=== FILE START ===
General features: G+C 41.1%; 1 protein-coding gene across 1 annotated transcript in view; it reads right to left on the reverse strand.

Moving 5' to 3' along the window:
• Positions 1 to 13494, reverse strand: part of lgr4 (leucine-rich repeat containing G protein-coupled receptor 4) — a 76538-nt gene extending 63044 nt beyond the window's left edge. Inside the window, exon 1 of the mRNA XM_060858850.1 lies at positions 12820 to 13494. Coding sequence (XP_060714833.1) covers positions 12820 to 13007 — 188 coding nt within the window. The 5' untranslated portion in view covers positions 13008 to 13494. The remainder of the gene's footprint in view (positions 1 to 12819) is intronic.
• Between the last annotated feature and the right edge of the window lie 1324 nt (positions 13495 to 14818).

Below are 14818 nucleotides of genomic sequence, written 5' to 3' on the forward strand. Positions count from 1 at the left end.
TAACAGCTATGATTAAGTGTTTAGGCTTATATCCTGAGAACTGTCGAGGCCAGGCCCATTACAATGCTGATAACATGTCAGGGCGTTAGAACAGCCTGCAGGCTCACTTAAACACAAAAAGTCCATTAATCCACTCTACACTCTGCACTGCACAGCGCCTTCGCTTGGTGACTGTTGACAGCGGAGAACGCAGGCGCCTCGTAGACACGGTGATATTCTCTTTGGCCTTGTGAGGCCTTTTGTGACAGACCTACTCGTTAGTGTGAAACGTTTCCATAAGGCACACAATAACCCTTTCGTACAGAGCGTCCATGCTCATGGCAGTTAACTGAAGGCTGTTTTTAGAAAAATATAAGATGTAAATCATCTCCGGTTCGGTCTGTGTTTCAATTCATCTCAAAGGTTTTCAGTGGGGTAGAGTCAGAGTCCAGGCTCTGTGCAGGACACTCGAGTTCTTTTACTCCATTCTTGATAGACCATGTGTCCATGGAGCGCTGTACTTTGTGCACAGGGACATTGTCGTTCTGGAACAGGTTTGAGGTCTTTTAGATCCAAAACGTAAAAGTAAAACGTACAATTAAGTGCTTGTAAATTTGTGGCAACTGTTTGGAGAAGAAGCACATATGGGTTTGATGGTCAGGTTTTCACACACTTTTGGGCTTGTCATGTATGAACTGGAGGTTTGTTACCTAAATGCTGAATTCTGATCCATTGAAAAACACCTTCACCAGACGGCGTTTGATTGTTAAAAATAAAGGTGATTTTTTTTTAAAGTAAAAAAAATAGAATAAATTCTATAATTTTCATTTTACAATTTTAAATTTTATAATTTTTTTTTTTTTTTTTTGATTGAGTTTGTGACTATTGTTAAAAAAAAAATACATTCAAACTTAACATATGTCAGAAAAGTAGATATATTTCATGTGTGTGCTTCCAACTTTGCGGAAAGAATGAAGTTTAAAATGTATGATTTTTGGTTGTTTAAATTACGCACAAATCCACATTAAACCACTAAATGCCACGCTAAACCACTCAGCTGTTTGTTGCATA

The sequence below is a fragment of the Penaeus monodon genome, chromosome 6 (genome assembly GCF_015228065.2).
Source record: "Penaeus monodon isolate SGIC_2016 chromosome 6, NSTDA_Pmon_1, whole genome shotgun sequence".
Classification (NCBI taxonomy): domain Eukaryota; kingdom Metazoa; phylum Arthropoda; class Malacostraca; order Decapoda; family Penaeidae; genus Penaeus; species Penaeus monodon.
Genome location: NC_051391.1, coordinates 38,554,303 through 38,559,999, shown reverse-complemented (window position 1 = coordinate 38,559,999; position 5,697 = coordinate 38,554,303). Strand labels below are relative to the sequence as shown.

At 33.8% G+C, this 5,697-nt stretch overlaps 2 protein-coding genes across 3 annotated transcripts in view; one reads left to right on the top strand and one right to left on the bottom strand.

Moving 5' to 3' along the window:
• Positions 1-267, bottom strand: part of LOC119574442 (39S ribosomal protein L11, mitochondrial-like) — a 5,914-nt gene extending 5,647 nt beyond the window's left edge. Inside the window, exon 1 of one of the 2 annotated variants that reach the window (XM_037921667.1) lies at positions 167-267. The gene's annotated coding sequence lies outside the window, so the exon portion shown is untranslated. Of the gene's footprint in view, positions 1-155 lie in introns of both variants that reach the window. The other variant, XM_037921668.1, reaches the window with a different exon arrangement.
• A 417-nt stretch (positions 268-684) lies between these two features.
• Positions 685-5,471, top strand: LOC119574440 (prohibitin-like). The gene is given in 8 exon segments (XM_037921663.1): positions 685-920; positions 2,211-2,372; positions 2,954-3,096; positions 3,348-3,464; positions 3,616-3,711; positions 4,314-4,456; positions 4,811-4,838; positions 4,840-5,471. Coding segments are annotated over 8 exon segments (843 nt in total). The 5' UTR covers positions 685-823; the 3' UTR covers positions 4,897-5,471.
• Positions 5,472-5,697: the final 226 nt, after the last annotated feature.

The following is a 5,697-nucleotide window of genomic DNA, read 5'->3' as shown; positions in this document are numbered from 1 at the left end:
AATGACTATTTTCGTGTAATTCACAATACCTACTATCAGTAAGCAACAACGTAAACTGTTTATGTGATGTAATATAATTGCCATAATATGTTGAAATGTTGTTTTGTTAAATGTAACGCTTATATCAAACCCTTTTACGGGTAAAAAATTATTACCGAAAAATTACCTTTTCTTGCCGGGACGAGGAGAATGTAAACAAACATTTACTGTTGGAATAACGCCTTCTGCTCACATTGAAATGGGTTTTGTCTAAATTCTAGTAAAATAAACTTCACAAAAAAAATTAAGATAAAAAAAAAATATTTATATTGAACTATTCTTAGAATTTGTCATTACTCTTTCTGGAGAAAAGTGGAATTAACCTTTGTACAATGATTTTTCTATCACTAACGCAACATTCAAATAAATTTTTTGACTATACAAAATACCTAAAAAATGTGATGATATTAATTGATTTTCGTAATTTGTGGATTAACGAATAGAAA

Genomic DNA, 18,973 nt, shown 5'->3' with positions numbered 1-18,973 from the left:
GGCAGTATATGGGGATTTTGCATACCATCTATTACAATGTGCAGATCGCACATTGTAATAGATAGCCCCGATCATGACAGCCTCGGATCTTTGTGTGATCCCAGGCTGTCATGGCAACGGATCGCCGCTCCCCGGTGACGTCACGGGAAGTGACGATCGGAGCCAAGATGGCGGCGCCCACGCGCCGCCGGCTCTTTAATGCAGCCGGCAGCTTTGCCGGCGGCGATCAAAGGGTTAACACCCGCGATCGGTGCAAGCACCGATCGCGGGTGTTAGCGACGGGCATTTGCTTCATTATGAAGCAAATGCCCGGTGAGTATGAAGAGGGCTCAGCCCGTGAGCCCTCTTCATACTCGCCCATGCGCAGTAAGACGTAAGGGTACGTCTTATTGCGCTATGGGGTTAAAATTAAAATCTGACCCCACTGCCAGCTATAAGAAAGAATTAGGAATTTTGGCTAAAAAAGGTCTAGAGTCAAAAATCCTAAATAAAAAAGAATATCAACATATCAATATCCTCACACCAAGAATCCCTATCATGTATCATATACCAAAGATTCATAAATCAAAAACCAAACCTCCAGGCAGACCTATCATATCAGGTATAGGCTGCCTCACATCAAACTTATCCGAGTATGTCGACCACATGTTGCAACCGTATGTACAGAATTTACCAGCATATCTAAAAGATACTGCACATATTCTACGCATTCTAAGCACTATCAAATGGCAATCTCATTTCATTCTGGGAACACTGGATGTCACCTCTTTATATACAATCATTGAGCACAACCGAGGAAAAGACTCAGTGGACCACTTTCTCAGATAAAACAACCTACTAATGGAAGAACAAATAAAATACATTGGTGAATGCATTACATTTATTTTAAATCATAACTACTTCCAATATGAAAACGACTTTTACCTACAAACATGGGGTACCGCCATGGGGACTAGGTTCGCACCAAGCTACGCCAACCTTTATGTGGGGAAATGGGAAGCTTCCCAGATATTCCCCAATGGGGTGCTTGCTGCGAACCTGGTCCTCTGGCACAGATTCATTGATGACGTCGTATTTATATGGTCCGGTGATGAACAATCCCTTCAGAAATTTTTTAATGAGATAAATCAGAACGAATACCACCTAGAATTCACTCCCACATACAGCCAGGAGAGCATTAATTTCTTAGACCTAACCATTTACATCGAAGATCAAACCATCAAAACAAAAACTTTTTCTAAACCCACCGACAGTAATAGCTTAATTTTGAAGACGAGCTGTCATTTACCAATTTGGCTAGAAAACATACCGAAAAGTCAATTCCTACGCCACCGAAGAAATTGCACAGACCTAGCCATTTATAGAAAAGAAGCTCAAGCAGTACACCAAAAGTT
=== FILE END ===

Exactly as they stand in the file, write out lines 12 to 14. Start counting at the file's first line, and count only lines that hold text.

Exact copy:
Moving 5' to 3' along the window:
• Positions 1-267, bottom strand: part of LOC119574442 (39S ribosomal protein L11, mitochondrial-like) — a 5,914-nt gene extending 5,647 nt beyond the window's left edge. Inside the window, exon 1 of one of the 2 annotated variants that reach the window (XM_037921667.1) lies at positions 167-267. The gene's annotated coding sequence lies outside the window, so the exon portion shown is untranslated. Of the gene's footprint in view, positions 1-155 lie in introns of both variants that reach the window. The other variant, XM_037921668.1, reaches the window with a different exon arrangement.
• A 417-nt stretch (positions 268-684) lies between these two features.